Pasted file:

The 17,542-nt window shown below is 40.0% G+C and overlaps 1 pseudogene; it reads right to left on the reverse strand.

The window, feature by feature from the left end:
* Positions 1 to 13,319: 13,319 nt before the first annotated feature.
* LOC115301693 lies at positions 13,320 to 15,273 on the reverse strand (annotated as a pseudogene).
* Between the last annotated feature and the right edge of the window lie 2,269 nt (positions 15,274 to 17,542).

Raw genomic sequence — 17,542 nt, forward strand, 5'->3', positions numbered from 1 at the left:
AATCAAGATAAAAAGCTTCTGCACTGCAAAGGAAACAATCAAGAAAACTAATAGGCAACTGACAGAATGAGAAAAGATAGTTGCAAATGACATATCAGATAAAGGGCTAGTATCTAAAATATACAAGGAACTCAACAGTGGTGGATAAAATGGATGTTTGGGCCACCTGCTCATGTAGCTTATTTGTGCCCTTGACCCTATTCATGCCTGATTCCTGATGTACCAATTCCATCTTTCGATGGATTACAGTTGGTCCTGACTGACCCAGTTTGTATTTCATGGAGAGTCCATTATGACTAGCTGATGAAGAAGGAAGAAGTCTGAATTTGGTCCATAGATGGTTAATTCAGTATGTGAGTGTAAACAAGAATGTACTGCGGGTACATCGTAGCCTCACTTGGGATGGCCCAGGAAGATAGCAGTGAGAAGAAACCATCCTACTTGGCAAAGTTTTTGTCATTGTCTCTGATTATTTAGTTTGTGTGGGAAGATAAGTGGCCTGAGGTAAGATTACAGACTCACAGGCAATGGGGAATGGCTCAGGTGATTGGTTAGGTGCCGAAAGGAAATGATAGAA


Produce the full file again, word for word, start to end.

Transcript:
The 17,542-nt window shown below is 40.0% G+C and overlaps 1 pseudogene; it reads right to left on the reverse strand.

The window, feature by feature from the left end:
* Positions 1 to 13,319: 13,319 nt before the first annotated feature.
* LOC115301693 lies at positions 13,320 to 15,273 on the reverse strand (annotated as a pseudogene).
* Between the last annotated feature and the right edge of the window lie 2,269 nt (positions 15,274 to 17,542).

Raw genomic sequence — 17,542 nt, forward strand, 5'->3', positions numbered from 1 at the left:
AATCAAGATAAAAAGCTTCTGCACTGCAAAGGAAACAATCAAGAAAACTAATAGGCAACTGACAGAATGAGAAAAGATAGTTGCAAATGACATATCAGATAAAGGGCTAGTATCTAAAATATACAAGGAACTCAACAGTGGTGGATAAAATGGATGTTTGGGCCACCTGCTCATGTAGCTTATTTGTGCCCTTGACCCTATTCATGCCTGATTCCTGATGTACCAATTCCATCTTTCGATGGATTACAGTTGGTCCTGACTGACCCAGTTTGTATTTCATGGAGAGTCCATTATGACTAGCTGATGAAGAAGGAAGAAGTCTGAATTTGGTCCATAGATGGTTAATTCAGTATGTGAGTGTAAACAAGAATGTACTGCGGGTACATCGTAGCCTCACTTGGGATGGCCCAGGAAGATAGCAGTGAGAAGAAACCATCCTACTTGGCAAAGTTTTTGTCATTGTCTCTGATTATTTAGTTTGTGTGGGAAGATAAGTGGCCTGAGGTAAGATTACAGACTCACAGGCAATGGGGAATGGCTCAGGTGATTGGTTAGGTGCCGAAAGGAAATGATAGAA